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A hot stove in the morning also means we can cook dishes for lunch, a luxury I have really enjoyed since giving up work and being at home – it beats a lunchbox any day! In the photo of the stove above, there is a pan of lentils cooking as a base for a lunchtime salad and on the worktop next to it, two trays of dough rising for ciabatta loaves.

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Gardening and growing our own food have always been important parts of our life and something I find difficult to regard as work; I love being out of doors with my hands in the soil and the benefits of fresh, organic produce with zero food miles are priceless. Sarah and I often agree that there is a lot of fun to be had ‘foraging’ in your own garden as even at this time of year when it is perhaps at its emptiest, it is amazing what can be gathered. With this in mind, I set off to pick what I could find to go with those lentils, thinking probably a small bulb of fennel and a few herbs would be it . . .

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What a lovely little haul! There was fennel (the smaller bulbs are starting to go to seed now so need eating quickly), mizuna and baby komatsuna from self-set plants, peas ‘three ways’ (a few pods of sweet baby peas, small pods to eat whole and pea shoots), mint and chives for herbal flavour and calendula and borage flowers for colour. Mixed with lentils, salt, pepper, olive oil, grated lemon zest and a squeeze of lemon juice, what a splendid salad they made.

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Making stock is a way of life for us and here again the stove comes into its own. We bought a stainless steel stockpot over 20 years ago and it is one of the best investments ever, we have used it so much (not just for stock – that marmalade was made in it, too). No bits of meat or fish bone, skin, scraps or shell (in the case of seafood) leave the kitchen without first having been boiled and simmered into a gorgeous, flavoursome stock. For us this is not just about creating the base for future meals but also doing full honour to the animals we have eaten. There is simply no waste. The same is true of vegetable stock, so easy to make and a world away from anything that comes from a cube. The beauty of it is that any bits and scraps of veg can be used so it’s a good way of using up anything that’s past its best and, as the finished stock is strained, the veg can go in skins and all. Here is the pot I made this week:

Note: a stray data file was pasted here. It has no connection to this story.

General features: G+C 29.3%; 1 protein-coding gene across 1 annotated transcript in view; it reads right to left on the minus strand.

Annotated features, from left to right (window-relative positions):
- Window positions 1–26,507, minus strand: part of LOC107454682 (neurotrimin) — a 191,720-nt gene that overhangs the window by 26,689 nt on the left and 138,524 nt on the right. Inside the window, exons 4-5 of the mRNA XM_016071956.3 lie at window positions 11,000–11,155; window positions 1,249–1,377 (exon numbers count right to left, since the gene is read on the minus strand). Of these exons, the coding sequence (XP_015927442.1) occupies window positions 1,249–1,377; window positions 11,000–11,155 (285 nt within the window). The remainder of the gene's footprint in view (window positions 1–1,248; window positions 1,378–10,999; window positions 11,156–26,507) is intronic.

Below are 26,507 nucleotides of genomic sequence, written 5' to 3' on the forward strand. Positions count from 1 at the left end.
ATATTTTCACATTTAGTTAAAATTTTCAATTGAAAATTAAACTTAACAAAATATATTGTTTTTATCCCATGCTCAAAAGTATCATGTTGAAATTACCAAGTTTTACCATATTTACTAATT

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A scrappy onion, a couple of garlic cloves, rainbow chard (stalks that had self-pruned), the last few carrots from our late crop now suffering from rootfly, some leafing celery, a tiny leek that came out when I was lifting bigger ones, a couple of definitely-past-their-best parsley stalks and salt and peppercorns yielded three litres of delicious stock, some of which went straight into vegetable soup, the rest into the freezer for future meals. Really, this is something from nothing!

On which subject . . . we are trying hard to get as close to zero waste as possible; it’s not easy, but making compost has again always been a way of life to us, and a great way to recycle organic matter into (eventually) more food. I’m not keen on having a kitchen compost bin which always seems to go slimy, so we use a large plastic mixing bowl instead and empty it daily. I don’t think our current compost heap would win any prizes at it is not very pretty and breaks several golden composting rules: it sits directly on concrete, it isn’t covered, there is only one heap rather than two or three in rotation, we only turn it once a year and we just throw on whatever needs composting rather than any strict green / brown layering. Oh dear!